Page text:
lisagerber
lisagerber

@WhitneyPunchak this made me smile. Thank you!! @ginidietrich

John_Trader1
John_Trader1

Great post Lisa, and sorry to hear about the pup. It's always amazed me at the number of paid events and functions I attend where absolutely no one asks me where I heard about the event in the absence of a digital way to track where I came from. Perplexing.

 

The one thing I want to reiterate and emphasize that you brought up is making sure that your front line and point of sale folks are asking the right questions. Sometimes this is a lot harder than just telling them or writing it in an email. You have to remind them. Again. And again. And again. What I have found that works is hold the accountable and make them track this information and log it, and once a week (or whenever appropriate), discuss it with them in a sales meeting, etc. to brainstorm on ideas how to improve traffic. Who knows what might turn up.

ginidietrich
ginidietrich moderator

Poor Bubby. I was telling Mr. D that Pepper had to get the cone of shame, too, because she kept grooming him. 

 

I love the lesson about not relying on technology to track it for you. Sometimes all it takes is a simple, "How'd you hear about us?" when you check in.

Shonali
Shonali

First of all, I'm so glad Jackson is doing ok. When you told me you were in Washington, I was really worried about him (weirdly enough, we've been going through our own issues with two of our three dogs). Second, what a terrific way to teach a quintessential PR lesson, Lisa. I honestly don't know if anyone but you could have written this. Bravo to you, WSUVTH and Jackson!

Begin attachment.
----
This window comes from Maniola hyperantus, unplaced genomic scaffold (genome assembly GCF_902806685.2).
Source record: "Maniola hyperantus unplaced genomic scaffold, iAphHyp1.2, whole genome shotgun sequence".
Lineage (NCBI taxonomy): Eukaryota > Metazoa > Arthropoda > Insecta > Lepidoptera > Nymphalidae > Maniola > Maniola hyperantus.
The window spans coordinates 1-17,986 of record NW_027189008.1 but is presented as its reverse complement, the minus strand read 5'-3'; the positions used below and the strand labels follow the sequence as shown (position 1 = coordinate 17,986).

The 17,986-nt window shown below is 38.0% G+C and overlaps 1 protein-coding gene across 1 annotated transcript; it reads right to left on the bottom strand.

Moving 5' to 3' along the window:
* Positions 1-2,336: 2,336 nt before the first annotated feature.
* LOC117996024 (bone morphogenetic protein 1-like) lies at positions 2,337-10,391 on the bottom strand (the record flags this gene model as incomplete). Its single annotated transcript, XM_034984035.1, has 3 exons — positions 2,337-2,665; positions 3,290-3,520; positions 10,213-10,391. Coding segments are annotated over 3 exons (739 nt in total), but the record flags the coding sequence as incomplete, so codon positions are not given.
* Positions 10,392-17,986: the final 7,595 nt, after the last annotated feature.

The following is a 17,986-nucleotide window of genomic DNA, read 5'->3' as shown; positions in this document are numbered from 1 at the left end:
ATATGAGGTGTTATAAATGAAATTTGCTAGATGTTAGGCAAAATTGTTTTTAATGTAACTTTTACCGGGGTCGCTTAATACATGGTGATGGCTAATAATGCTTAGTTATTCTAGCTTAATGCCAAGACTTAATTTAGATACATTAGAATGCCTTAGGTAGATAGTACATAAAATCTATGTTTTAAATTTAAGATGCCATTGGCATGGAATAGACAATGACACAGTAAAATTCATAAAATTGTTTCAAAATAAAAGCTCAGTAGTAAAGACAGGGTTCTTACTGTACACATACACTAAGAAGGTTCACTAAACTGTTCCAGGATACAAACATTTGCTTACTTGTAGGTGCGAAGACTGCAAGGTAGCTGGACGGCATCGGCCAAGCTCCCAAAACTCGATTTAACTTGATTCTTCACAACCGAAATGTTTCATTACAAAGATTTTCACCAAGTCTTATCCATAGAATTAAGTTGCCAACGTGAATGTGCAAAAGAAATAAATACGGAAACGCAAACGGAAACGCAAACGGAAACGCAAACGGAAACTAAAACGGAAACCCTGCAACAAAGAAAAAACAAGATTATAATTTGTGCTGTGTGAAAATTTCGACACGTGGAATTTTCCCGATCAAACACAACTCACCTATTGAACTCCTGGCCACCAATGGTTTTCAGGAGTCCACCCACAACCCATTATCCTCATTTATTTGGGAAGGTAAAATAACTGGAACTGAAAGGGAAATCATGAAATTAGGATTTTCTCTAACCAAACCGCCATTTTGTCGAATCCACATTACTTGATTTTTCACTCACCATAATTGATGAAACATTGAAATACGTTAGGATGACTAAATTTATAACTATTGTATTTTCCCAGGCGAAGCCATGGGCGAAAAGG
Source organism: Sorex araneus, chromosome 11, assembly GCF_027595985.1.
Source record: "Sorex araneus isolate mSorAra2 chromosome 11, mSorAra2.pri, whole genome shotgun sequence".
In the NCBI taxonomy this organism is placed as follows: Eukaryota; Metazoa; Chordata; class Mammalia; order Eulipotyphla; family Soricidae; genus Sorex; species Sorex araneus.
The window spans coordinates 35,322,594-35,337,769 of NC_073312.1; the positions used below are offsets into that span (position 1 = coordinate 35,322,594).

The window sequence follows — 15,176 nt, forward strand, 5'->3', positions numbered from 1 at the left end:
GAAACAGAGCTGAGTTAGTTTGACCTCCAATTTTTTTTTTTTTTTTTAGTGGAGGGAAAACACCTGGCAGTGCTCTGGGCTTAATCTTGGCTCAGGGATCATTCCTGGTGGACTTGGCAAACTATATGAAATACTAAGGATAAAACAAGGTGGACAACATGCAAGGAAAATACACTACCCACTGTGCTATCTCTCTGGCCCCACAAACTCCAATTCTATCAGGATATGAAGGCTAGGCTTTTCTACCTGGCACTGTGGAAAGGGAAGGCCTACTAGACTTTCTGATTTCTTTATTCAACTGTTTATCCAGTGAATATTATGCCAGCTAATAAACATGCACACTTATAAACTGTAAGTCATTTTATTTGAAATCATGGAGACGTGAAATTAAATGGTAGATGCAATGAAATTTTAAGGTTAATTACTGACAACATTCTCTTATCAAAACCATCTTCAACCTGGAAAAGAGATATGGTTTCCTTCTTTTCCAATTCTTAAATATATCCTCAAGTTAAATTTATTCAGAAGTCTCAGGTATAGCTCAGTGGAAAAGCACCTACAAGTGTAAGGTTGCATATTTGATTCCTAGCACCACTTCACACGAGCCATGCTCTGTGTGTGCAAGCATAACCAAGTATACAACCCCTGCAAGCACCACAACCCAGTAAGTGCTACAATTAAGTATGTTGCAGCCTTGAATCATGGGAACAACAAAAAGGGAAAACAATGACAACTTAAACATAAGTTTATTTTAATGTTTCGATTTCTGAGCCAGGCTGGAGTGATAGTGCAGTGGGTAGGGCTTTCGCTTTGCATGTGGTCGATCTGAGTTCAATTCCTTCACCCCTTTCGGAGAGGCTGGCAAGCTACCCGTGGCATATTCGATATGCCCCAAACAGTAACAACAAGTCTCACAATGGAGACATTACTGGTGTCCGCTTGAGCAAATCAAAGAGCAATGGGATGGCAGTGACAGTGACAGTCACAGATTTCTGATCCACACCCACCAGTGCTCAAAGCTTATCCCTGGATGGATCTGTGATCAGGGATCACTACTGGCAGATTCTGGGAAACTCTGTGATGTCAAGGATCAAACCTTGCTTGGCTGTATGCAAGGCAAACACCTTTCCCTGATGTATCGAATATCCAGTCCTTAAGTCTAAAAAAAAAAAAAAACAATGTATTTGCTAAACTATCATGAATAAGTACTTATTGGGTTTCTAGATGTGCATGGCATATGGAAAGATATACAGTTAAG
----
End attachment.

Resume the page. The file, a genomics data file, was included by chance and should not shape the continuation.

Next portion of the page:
Anthony_Rodriguez
Anthony_Rodriguez

Those are two very great points, Lisa. Point No. 2 really resonates. If we asked the right tracking questions all of the time I can only imagine where PR would be at, instead of where it is. I'll be referring back to these tips several times and sense I'll be much better for it.

patstrader
patstrader

@lisagerber my pleasure, thank you for sharing

patstrader
patstrader

@lisagerber my pleasure, than you for sharing

elabuzz
elabuzz

@lisagerber You're welcome! Great post!

glenn_ferrell
glenn_ferrell

@SpinSucks My pleasure ! Re: avatar - I was probably inspired by yours :)

CraigMcBreen
CraigMcBreen

@lisagerber Hey! Hope all is well. It HAS been a while.

Lisa Gerber
Lisa Gerber

@John_Trader1 The thing is, it's a lot of extra work. So finding ways to make it matter and motivate staff to really do it is the trick. Its amazing when we think about how much we don't know.

Lisa Gerber
Lisa Gerber

@ginidietrich Poor babies. They both look at us like, "what did we do? Why the cone of shame? And why can't we play together?" We're no fun.

Lisa Gerber
Lisa Gerber

@Shonali Honestly, I wasn't in a frame of mind to write about anything else! I kept thinking about it and thought oh wow: There's a story right there in front of my face. :)

Lisa Gerber
Lisa Gerber

@Anthony_Rodriguez It's a LOT of extra work especially for larger organizations with a lot of stories. But it's also job security!

Lisa Gerber
Lisa Gerber

@KenMueller Yes! Especially a Veterinary hospital! So many good stories.

Trackbacks

  1. […] Gerber shares a compelling story on how an article published in 2003 helped her find the services she needed. And why companies […]

  2. […] Good PR lasts. Our friends over at Spin Sucks recently posted about how one story, placed online, managed to make a difference in a dog’s life, as well as that of his companions and the staff who oversaw (and profited) from his care—NINE years later. […]